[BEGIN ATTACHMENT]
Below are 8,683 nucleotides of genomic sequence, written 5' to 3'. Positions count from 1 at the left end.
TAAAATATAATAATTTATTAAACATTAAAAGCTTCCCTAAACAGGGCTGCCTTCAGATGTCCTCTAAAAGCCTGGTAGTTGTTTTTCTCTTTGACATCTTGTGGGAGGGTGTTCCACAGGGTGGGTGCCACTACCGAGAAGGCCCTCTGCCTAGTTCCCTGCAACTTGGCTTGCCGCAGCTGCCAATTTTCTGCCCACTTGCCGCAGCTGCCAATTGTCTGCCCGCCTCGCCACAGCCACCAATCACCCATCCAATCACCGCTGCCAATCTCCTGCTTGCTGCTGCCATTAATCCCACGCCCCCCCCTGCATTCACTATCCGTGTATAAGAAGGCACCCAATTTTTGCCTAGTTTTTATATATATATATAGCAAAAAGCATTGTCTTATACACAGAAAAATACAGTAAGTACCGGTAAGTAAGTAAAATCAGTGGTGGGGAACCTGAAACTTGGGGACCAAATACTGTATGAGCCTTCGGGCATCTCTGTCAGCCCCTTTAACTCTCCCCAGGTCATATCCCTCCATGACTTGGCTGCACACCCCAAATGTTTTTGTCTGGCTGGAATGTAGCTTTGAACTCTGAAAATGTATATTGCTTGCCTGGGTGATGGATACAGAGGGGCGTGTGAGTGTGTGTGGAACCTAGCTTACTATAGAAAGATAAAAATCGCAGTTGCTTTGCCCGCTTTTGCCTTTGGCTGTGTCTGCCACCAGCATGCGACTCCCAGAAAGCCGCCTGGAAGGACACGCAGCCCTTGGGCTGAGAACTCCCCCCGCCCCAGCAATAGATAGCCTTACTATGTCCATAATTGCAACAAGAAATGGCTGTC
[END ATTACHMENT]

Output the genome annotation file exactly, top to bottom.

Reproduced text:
Below are 8,683 nucleotides of genomic sequence, written 5' to 3'. Positions count from 1 at the left end.
TAAAATATAATAATTTATTAAACATTAAAAGCTTCCCTAAACAGGGCTGCCTTCAGATGTCCTCTAAAAGCCTGGTAGTTGTTTTTCTCTTTGACATCTTGTGGGAGGGTGTTCCACAGGGTGGGTGCCACTACCGAGAAGGCCCTCTGCCTAGTTCCCTGCAACTTGGCTTGCCGCAGCTGCCAATTTTCTGCCCACTTGCCGCAGCTGCCAATTGTCTGCCCGCCTCGCCACAGCCACCAATCACCCATCCAATCACCGCTGCCAATCTCCTGCTTGCTGCTGCCATTAATCCCACGCCCCCCCCTGCATTCACTATCCGTGTATAAGAAGGCACCCAATTTTTGCCTAGTTTTTATATATATATATAGCAAAAAGCATTGTCTTATACACAGAAAAATACAGTAAGTACCGGTAAGTAAGTAAAATCAGTGGTGGGGAACCTGAAACTTGGGGACCAAATACTGTATGAGCCTTCGGGCATCTCTGTCAGCCCCTTTAACTCTCCCCAGGTCATATCCCTCCATGACTTGGCTGCACACCCCAAATGTTTTTGTCTGGCTGGAATGTAGCTTTGAACTCTGAAAATGTATATTGCTTGCCTGGGTGATGGATACAGAGGGGCGTGTGAGTGTGTGTGGAACCTAGCTTACTATAGAAAGATAAAAATCGCAGTTGCTTTGCCCGCTTTTGCCTTTGGCTGTGTCTGCCACCAGCATGCGACTCCCAGAAAGCCGCCTGGAAGGACACGCAGCCCTTGGGCTGAGAACTCCCCCCGCCCCAGCAATAGATAGCCTTACTATGTCCATAATTGCAACAAGAAATGGCTGTC